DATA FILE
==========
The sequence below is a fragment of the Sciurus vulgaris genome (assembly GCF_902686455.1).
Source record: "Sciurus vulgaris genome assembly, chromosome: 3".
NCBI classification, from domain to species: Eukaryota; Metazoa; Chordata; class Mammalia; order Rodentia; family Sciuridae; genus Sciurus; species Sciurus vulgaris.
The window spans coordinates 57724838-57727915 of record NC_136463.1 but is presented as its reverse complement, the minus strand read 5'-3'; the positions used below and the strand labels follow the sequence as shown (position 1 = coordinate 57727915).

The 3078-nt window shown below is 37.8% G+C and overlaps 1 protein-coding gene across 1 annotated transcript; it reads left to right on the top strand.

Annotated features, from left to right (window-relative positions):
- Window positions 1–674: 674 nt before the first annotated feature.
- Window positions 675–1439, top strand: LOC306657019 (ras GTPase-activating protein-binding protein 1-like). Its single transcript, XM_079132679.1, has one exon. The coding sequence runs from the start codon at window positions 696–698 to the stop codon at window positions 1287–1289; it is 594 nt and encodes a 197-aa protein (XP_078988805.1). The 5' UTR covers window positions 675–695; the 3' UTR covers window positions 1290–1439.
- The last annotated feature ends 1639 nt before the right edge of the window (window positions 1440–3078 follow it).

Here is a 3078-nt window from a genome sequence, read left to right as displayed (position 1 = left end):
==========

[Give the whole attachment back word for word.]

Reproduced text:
The sequence below is a fragment of the Sciurus vulgaris genome (assembly GCF_902686455.1).
Source record: "Sciurus vulgaris genome assembly, chromosome: 3".
NCBI classification, from domain to species: Eukaryota; Metazoa; Chordata; class Mammalia; order Rodentia; family Sciuridae; genus Sciurus; species Sciurus vulgaris.
The window spans coordinates 57724838-57727915 of record NC_136463.1 but is presented as its reverse complement, the minus strand read 5'-3'; the positions used below and the strand labels follow the sequence as shown (position 1 = coordinate 57727915).

The 3078-nt window shown below is 37.8% G+C and overlaps 1 protein-coding gene across 1 annotated transcript; it reads left to right on the top strand.

Annotated features, from left to right (window-relative positions):
- Window positions 1–674: 674 nt before the first annotated feature.
- Window positions 675–1439, top strand: LOC306657019 (ras GTPase-activating protein-binding protein 1-like). Its single transcript, XM_079132679.1, has one exon. The coding sequence runs from the start codon at window positions 696–698 to the stop codon at window positions 1287–1289; it is 594 nt and encodes a 197-aa protein (XP_078988805.1). The 5' UTR covers window positions 675–695; the 3' UTR covers window positions 1290–1439.
- The last annotated feature ends 1639 nt before the right edge of the window (window positions 1440–3078 follow it).

Here is a 3078-nt window from a genome sequence, read left to right as displayed (position 1 = left end):